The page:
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Make Questioning your Superpower


Guy Brunsdon

26 August 2022

Asking the right questions is a fundamental requirement in discovering the needs of your target market. So how do you make it your superpower?

"The most serious mistakes are not being made as a result of wrong answers.
The true dangerous thing is asking the wrong question."
Peter Drucker in Men, Ideas, & Politics (1971)

A successful product hinges upon understanding the needs of your market. You don't discover those needs through osmosis; you must ask questions. But, as Peter Drucker, the famous management guru, points out, you don't want to ask the wrong questions.

So, what do you need to ask? Customers are typically poor at relating their frustrations, struggles, and desired outcomes—you need a discovery framework. This process will help you uncover met and unmet customer needs, find segments of opportunity, help define your value proposition, and identify and prioritise development.

Preparation Guidelines

1. If you can swing it, always choose face-to-face interviews versus teleconference. It just works better.

2. If you must use Zoom or Teams (video), ensure the audio and video quality is up to snuff. I've made the mistake of persisting through an interview with a lousy room echo. The result was a net negative for both sides. Rookie mistake—I should have postponed.

3. Avoid having the sales team present. Sales have a different motivation (retiring their quarterly quota).

4. Find the right people to interview. Keep it small. I like 1:1 best. There are other job roles requiring different people at the customer. How do they define their job? What's the subordinate or associated job you're looking at? For every job and market, there is a "job executor" who performs the "core functional job" and a "job map" of the discrete steps job steps (and needs) required to complete the "job". There are also other associated jobs:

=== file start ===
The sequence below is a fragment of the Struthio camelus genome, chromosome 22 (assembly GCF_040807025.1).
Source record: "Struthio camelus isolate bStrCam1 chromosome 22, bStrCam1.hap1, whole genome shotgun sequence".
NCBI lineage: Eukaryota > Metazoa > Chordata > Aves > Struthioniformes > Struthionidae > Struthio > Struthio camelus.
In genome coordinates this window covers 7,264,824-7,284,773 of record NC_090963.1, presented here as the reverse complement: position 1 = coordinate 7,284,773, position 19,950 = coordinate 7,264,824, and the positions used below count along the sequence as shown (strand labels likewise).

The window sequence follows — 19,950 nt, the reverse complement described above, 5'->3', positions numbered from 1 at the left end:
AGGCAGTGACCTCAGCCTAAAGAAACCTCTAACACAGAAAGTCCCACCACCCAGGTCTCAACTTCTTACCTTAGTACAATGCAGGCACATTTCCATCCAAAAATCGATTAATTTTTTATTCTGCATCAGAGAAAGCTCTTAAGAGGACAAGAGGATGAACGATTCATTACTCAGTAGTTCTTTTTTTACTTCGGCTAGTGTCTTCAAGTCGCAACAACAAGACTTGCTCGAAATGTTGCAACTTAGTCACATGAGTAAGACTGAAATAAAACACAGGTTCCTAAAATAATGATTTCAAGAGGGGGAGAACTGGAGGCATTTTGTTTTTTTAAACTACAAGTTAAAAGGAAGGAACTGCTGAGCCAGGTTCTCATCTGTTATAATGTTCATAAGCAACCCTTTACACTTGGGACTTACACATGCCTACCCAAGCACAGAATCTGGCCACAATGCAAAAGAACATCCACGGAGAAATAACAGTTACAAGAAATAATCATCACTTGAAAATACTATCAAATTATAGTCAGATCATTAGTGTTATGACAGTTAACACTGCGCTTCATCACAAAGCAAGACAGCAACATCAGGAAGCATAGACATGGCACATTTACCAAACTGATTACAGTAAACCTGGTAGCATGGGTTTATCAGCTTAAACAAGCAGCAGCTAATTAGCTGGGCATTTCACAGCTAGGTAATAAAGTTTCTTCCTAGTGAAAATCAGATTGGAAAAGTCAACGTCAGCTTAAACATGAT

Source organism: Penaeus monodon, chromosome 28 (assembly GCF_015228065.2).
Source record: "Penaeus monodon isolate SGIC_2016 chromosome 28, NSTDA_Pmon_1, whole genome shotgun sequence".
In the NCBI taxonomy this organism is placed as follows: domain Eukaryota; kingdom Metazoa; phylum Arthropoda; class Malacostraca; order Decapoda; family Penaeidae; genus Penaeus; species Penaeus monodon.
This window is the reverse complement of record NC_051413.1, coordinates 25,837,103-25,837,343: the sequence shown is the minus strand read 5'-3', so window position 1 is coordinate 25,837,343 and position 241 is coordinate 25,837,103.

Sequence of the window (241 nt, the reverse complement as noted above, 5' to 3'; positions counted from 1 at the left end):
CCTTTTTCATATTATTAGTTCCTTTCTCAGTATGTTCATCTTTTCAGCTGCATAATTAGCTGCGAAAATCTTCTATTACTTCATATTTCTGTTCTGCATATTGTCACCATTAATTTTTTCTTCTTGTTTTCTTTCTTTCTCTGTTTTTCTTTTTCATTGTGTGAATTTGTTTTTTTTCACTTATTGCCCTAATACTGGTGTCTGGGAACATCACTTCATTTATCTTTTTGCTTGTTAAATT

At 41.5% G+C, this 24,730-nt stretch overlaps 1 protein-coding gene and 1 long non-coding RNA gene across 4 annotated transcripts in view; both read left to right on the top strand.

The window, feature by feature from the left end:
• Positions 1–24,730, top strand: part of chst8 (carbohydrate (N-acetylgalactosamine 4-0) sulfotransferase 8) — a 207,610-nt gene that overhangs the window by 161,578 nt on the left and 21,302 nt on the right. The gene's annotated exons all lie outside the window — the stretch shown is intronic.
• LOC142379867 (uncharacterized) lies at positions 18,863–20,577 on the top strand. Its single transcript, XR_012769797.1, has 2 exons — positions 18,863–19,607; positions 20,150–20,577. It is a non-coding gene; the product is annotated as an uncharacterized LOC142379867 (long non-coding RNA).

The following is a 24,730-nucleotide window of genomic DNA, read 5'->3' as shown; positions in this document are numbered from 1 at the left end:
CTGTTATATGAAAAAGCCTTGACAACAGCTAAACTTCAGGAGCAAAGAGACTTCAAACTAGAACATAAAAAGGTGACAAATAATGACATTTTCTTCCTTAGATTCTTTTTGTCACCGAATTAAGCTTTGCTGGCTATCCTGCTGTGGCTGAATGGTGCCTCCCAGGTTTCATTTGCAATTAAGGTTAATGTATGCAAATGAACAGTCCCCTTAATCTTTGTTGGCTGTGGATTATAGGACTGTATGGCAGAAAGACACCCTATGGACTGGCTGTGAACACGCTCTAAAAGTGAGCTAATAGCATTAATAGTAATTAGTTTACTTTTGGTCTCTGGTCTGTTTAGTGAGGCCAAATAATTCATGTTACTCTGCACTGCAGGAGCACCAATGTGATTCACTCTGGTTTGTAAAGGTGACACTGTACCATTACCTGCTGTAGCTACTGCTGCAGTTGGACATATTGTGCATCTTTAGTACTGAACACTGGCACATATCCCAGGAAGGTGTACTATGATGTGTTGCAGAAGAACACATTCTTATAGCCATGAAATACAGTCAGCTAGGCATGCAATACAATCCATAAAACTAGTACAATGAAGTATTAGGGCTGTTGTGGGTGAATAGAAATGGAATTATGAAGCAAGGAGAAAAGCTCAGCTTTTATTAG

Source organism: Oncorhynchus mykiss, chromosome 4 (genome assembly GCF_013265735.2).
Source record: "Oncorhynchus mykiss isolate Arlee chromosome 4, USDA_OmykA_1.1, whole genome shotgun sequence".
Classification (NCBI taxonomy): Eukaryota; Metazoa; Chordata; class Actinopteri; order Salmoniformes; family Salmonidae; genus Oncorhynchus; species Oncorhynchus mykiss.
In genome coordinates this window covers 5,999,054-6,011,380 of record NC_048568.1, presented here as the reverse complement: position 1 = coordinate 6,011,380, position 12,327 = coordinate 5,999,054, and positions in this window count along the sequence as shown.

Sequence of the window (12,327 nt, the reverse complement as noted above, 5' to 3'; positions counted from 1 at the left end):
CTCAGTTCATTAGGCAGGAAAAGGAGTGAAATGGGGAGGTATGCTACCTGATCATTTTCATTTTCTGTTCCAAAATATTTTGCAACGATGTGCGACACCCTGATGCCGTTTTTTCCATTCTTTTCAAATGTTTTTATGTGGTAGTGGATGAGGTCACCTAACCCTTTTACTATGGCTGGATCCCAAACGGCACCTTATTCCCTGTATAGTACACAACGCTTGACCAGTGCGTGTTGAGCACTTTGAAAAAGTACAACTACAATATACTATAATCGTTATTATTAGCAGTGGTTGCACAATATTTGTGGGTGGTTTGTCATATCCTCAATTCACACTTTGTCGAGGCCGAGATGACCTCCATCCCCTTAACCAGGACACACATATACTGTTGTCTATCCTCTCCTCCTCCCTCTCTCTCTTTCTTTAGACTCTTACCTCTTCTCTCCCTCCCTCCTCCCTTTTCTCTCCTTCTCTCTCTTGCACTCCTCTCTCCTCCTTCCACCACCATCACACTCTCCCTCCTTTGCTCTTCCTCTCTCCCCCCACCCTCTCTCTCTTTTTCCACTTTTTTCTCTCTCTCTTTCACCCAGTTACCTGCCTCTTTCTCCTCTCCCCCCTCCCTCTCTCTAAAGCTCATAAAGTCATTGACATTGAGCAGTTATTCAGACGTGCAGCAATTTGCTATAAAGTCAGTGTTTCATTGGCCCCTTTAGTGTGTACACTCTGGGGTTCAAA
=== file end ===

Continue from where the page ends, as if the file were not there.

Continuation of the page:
a. Consumption chain jobs associated with the product lifecycle (purchase, install, set up, maintain, etc.)

b. The financial job associated with the buyer or purchase decision maker

c. Emotional jobs are related to status or feelings. Emotional needs can trump functional. Bain & Co use an "Elements of Value" pyramid model (resembling Maslow's hierarchy of needs) to express how humans evaluate products. It progresses from functional to emotional to life-changing to social impact.

5. "Jobs" remain stable over time and do not dictate a technology. For example, think about how you've (if you're old enough) accomplished the "listen to music" job over the years (LP > cassette > CD > MP3 download > streaming).

6. Each job step will have a set of desired outcomes (needs). These are the metrics by which customers judge the product's suitability for the job. i.e., how well you solve the problem. Each desired outcome should be structured as follows:
Direction of improvement + Performance metric + Object of control + Context

Discovery Interview Question Guidelines

When you get to the interviews, you'll want to follow a process to avoid annoying or wasting your interviewee's time. Aim to cap it at 30mins, but if they want to keep going and unload their frustrations, go for it.